This is me about 60 years ago — the little chubby one (some things don’t change) with my sister Esme.
And this is me (centre, in my dutch girls dress,) (I tended to have descriptive names for my dresses) with Esme again and my little sister Christine who would hardly ever have her photo taken, and our nephew — yes, nephew — Robert (for whom I wrote the story Picture Book, which will be in my wee collection when I get it together. I think that is my sister Margaret in the doorway. She was 20-ish then. It was a big family!

                                                  Ironic Sun-dress

pig-tailed girl-dolls
in Dutch hats
dance around my gingham skirt
blue and white
neat and fresh
carefree cotton-cool
tied at the shoulder
i wished I could dance
as they did there
out in the sunshine but
my freckled

Between those two photographs being taken, our father had died. It was a sudden event that separated who we were from all our future selves and that is a big deal. But for my mother, 46 at the time, and having lost three little girls in infancy during the war years, (see The Bridge Between pg 6 here) to lose her husband, her support was truly devastating.

It is a hard lesson to learn, so early in life, that the you of today is fundamentally different from the you of all your tomorrows, and in everlasting ways, and it makes for some deep introspection. And I could (but won’t) document what that meant and how it affected the lives of each of us in negative ways. You can see it in my writing anyway. LINK: THE STARE’S NEST

But we were very lucky. My eldest sister was already married to a truly remarkable young man called Hubert, who at the tender age of 25 stepped into the breach and supported us three littlest girls like a father,

all the way through primary school and secondary/ grammar school — a very good schooling for which he paid and to which I owe many of my future selves.  I worked hard and got top grades.

I think Mammy knitted this cardy — or might have been Margaret.




Can you spot me in the choir below?

and university (here at the White Rocks, Portrush.)

In January 1978. The Christmas No 1 had been Mull of Kintyre by Wings, I’d just got my degree and was about to leave Ulster. I didn’t really have much choice because I needed a teaching job and they were scarce. Also I couldn’t, for all manner of practical reasons, live at my mother’s house. So I applied all over Britain, and got a job in Cardiff just before Christmas. In February I was to join the staff at Glyn Derw HS in Ely. So the family threw me a farewell party and the 23 year old me in this photo with my brother-in-law Hubert, was about to step out into the world all on her own. Okay I’d been to Uni and I’d been to France but this was different — this was for good and in a city I didn’t know at all. And I may have been smiling but believe me, I was scared. I left on Fri 3rd Feb, lurching into the unknown, with a trunk Esme bought me, a suitcase, and a stomach full of terror.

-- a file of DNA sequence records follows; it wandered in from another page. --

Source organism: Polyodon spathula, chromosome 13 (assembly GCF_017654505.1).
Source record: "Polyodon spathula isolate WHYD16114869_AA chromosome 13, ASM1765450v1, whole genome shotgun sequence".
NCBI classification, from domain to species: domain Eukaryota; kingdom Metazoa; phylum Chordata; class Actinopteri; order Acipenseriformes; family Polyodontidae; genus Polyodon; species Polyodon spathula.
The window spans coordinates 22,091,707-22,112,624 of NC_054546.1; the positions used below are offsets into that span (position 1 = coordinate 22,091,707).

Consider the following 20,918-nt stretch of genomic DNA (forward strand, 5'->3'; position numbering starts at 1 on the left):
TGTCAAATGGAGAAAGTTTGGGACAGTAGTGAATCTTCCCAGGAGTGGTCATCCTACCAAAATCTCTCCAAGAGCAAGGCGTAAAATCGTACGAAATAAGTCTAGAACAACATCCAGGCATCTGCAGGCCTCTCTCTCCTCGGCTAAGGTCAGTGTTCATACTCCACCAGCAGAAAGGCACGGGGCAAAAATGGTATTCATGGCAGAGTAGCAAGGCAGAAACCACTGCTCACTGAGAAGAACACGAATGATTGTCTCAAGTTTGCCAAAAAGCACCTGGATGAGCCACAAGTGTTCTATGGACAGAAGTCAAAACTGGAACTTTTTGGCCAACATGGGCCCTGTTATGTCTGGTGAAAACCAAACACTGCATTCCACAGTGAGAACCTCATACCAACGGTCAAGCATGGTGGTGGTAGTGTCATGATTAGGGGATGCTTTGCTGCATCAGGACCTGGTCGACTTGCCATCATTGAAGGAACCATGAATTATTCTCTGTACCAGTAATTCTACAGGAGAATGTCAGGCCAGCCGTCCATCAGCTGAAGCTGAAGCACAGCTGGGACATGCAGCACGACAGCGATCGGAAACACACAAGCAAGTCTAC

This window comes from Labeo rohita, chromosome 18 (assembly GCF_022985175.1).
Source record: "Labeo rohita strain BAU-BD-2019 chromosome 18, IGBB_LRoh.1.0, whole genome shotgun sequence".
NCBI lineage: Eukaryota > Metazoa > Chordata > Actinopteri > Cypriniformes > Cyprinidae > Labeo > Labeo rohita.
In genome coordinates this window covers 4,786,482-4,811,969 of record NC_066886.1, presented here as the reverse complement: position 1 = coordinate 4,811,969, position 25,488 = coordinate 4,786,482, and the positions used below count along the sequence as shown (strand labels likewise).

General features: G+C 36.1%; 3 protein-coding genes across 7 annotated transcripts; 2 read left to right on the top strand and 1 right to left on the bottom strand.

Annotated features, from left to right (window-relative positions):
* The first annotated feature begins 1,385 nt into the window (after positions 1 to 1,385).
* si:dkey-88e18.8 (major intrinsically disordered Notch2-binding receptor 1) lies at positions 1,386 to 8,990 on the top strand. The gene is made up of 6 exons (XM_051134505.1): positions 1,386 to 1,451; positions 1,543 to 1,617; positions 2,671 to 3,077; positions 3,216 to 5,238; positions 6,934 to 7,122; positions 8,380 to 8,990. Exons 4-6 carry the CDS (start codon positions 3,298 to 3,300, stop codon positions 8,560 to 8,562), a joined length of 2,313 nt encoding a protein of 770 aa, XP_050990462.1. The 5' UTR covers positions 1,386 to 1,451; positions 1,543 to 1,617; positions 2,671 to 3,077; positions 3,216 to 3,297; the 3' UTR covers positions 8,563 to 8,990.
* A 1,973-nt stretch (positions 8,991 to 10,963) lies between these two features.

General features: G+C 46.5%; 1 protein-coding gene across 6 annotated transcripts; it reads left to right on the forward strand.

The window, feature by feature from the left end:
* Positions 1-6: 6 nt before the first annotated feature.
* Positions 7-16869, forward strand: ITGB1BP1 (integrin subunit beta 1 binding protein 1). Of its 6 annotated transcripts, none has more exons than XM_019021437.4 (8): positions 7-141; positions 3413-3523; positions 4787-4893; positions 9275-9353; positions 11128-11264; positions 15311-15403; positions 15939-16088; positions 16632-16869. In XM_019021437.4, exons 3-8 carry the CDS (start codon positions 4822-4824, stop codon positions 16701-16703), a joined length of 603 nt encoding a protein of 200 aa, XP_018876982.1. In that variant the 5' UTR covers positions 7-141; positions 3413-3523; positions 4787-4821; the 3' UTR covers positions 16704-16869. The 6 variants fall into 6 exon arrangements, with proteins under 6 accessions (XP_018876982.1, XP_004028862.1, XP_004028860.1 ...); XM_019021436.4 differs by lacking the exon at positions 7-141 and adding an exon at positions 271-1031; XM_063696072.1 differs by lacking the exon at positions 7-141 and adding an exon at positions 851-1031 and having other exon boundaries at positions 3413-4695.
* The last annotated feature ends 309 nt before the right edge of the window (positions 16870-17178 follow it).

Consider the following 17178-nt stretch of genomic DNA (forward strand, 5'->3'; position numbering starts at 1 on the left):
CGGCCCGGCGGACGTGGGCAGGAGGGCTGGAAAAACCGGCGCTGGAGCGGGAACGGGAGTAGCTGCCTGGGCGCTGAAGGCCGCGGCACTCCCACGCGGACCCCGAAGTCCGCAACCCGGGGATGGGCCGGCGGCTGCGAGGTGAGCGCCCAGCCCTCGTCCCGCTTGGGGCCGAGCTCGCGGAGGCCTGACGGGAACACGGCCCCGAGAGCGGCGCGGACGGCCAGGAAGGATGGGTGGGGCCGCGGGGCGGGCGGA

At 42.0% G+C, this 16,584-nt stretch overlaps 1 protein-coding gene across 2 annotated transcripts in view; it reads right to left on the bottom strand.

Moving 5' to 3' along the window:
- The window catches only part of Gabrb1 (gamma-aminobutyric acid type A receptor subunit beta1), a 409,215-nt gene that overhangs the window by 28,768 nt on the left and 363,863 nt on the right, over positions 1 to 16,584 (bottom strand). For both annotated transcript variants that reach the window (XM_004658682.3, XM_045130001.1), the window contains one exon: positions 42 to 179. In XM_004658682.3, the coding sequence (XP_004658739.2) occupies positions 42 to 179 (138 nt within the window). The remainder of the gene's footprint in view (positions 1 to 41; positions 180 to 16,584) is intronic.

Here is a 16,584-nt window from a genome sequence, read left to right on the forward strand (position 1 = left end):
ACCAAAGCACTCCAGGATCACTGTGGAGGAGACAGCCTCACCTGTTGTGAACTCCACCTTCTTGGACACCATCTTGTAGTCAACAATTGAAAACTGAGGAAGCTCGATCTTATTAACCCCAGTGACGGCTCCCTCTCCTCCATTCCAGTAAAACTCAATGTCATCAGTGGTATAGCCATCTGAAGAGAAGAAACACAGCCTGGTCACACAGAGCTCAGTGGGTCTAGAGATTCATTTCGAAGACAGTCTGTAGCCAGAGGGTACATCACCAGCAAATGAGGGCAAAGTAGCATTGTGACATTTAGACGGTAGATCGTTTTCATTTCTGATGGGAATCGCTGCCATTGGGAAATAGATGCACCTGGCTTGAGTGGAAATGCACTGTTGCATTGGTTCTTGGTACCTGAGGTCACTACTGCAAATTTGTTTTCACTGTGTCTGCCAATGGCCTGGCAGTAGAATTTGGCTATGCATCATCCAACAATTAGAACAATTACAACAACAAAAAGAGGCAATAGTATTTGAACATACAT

(I wrote last year about my eldest brother having always reminded me he left home on my birthday — literally the day I was born. It’s only now I see an irony here. Feb 3rd was also his birthday! Sometimes)                                                        40 years ago

I had temporary accommodation (diggs) with a not very nice lady in Grangetown. I didn’t have much money, and I needed to find a bedsit quickly. I had a fortnight til my job started. So I based myself at Astey’s Cafe in the Bus Station with the local papers, studying the To Lets, and traipsed round Cardiff by bus. Most people at the cafe were friendly and helpful. In fact some of them seemed quite concerned that I was all alone in the big city and three older people, a husband, wife and her brother, to whom I’d spoken a few times, having seen me there day after day, offered me a lift to Wenvoe, just west of the city, to view a half bungalow share that would have been difficult to find on my own. But they turned out to be genuine folk and they took me and brought me back and they even helped me move my stuff from the diggs to the bungalow. I never saw them again. And apart from being haunted, it was a good billet — a very suitable beginning for a small-town girl — alone in the big city! I shared kitchen and bathroom with a speech therapist student called Christine Baber, who was very nice. It gave me time to acclimatise, and to find a good bedsit nearer the centre before the September term.

Now, I only knew one person in Wales. Noel. I’d met him the year before so when I’d got my accommodation sorted, within the week! I decided to pay a visit to Swansea. The next cake I cut was this one — two years later

so it worked out okay — lurching into the unknown.

I think it’s only a fool who isn’t afraid of the future but really, you know, I wouldn’t change much about who I am today. And as for the future — well, it’s always better than the alternative! Here’s to a good deal more lurching — Cheers!

              Me, Esme and Noel somewhere in the future — a good place to be.